New Members Challenge 2005-2006

Of Cliffs and Kin

1. Of Cliffs and Kin

   
   
   

In despair and despite, I sing. I cannot find my kinsman, and I know now that I will not succeed, yet I sing of Valinor to spite the creatures which cower in the darkness, a song made of old, long before strife was born among my kinsmen. My voice echoes around me, ringing clear from bare rock and hollows of shadow, and the beasts of Morgoth wail and cringe. The song and the fear it inspires brings me no joy, for I have failed in my task, and Maedhros will remain a prisoner of Morgoth until he should relinquish his body or be killed.

Suddenly, far and faintly, I hear my song taken up. It is no Orkish voice! Weak and faded though the voice is, and without the purity usually found in Elven voices, I know it can be none but Maedhros in this foul place. He calls to me, and I follow the sound of his voice. I see him, and tears begin to form as I see what has become of him.

Maitimo: "Of beautiful bodily form." The irony of the name cannot help but strike me now, as I am faced with the ruined figure hanging from the cliffs of Thangorodrim by a single steel-clad wrist. His beauty is long gone, stripped away by the vile creatures of Morgoth. Yet the semblance remains – the damage is not permanent. Time may heal even the worst physical wounds. As I watch pain rips through the frail form once more, and causes the bruised eyes to open, the torn lips to release a tortured cry. As soon as his eyes open, he sees me. Licking cracked, dry lips, he speaks, his voice a croaking mockery of its previously smooth tones.

"Hello Cousin." And the tears spill down my cheeks. I make no move to wipe them away; there is no shame in weeping when faced with such agony in one I loved as a brother.

A great hatred wells up in me, seeing him hang there, a once-proud warrior near to broken by Morgoth's tortures. My fists clench involuntarily, and I grit my teeth in helpless rage.

But giving myself over to futile wrath helps neither Maedhros nor me, and I force myself to be calm. Eyeing the cliff once more I stretch out my muscles, readying myself for the climb. Setting my foot onto the first foothold I reach up and feel for somewhere to place my hands. Pulling myself up I search for the next foothold. My world narrows into this one single focus of "feet, hands, pull-up. Feet, hands, pull-up" and I lose myself in the rhythm and work of the climb until, without warning, one of my footholds crumbles beneath my weight and I slip down the rock-face, jagged edges cutting into my side and grazing both my palms.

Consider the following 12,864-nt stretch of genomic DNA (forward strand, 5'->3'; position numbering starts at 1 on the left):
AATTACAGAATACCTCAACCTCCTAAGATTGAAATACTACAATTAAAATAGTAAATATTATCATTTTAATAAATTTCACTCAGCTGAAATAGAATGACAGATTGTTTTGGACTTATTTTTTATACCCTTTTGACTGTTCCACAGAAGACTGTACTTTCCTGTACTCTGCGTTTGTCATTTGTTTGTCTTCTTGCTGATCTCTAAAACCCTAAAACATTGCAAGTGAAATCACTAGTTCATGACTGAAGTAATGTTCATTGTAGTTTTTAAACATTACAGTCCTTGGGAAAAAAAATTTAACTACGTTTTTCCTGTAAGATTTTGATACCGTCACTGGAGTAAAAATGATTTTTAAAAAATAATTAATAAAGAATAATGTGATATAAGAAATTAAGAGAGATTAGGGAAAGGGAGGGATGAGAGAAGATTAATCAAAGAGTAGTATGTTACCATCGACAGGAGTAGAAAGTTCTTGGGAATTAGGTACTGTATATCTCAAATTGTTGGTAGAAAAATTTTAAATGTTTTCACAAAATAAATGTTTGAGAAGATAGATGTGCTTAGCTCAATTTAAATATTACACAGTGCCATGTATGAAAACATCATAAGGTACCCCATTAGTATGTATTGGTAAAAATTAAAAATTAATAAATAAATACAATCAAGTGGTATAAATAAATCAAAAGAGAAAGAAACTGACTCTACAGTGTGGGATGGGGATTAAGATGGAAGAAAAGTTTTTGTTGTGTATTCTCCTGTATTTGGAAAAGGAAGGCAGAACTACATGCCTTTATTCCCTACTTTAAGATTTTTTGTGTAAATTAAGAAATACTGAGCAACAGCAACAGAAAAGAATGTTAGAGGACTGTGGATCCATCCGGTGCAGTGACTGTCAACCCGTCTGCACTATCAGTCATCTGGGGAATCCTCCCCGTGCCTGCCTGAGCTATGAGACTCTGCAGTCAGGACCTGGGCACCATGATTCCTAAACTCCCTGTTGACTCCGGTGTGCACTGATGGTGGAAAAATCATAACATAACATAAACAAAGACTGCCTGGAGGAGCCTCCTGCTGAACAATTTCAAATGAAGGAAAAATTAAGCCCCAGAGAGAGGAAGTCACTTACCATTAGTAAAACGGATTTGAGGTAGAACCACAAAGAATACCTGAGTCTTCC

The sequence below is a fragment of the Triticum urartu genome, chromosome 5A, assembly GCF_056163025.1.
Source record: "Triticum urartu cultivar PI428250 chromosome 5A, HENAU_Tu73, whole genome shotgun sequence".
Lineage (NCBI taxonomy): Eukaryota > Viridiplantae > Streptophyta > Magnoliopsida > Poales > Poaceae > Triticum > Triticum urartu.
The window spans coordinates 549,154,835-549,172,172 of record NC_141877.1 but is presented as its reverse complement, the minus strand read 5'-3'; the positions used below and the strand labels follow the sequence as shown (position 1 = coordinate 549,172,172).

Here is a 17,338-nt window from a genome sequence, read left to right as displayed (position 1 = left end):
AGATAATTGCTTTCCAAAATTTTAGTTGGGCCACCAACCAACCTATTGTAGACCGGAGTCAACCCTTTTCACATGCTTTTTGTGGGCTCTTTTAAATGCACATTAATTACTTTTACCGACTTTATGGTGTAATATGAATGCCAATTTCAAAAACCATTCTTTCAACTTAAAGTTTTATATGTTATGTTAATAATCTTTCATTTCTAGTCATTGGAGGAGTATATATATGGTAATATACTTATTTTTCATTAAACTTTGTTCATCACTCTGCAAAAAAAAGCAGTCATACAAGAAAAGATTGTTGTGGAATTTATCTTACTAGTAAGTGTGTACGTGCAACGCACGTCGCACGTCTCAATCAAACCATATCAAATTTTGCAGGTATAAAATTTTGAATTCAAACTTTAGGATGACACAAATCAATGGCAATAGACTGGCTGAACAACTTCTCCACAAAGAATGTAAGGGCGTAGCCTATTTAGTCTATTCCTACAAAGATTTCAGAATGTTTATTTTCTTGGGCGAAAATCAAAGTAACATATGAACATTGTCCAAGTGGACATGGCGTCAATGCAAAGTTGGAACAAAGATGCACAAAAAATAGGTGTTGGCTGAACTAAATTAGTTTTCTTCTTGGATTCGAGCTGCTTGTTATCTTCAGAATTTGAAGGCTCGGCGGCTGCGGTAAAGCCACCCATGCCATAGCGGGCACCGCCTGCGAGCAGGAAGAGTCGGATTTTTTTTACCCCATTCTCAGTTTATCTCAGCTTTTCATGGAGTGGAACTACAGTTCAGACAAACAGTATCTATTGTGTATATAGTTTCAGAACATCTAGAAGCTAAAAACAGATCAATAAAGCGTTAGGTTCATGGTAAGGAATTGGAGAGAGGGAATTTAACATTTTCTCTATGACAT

Quickly I search for another place for my feet and, finding one just in time, I steady myself. Gripping the stones with white-knuckled hands, all I can hear is the sound of my own ragged breathing, and the falling rocks that were knocked loose in my scramble.

I compose myself a few moments more, and then glance down. When I do, disappointment threatens to overwhelm me; despite all my efforts I am barely a few feet off the floor. Shifting awkwardly to stare upwards, the disappointment grows still more as I see the distance I have yet to cover – if, indeed, I can.

With a weary sigh I continue my climb, blood from my torn side staining the rocks beneath and my grazed palms stinging with each movement. Determined, I push on, in spite of aching muscles, and disregarding the blood, sweat and dust that by now coat me from head to toe.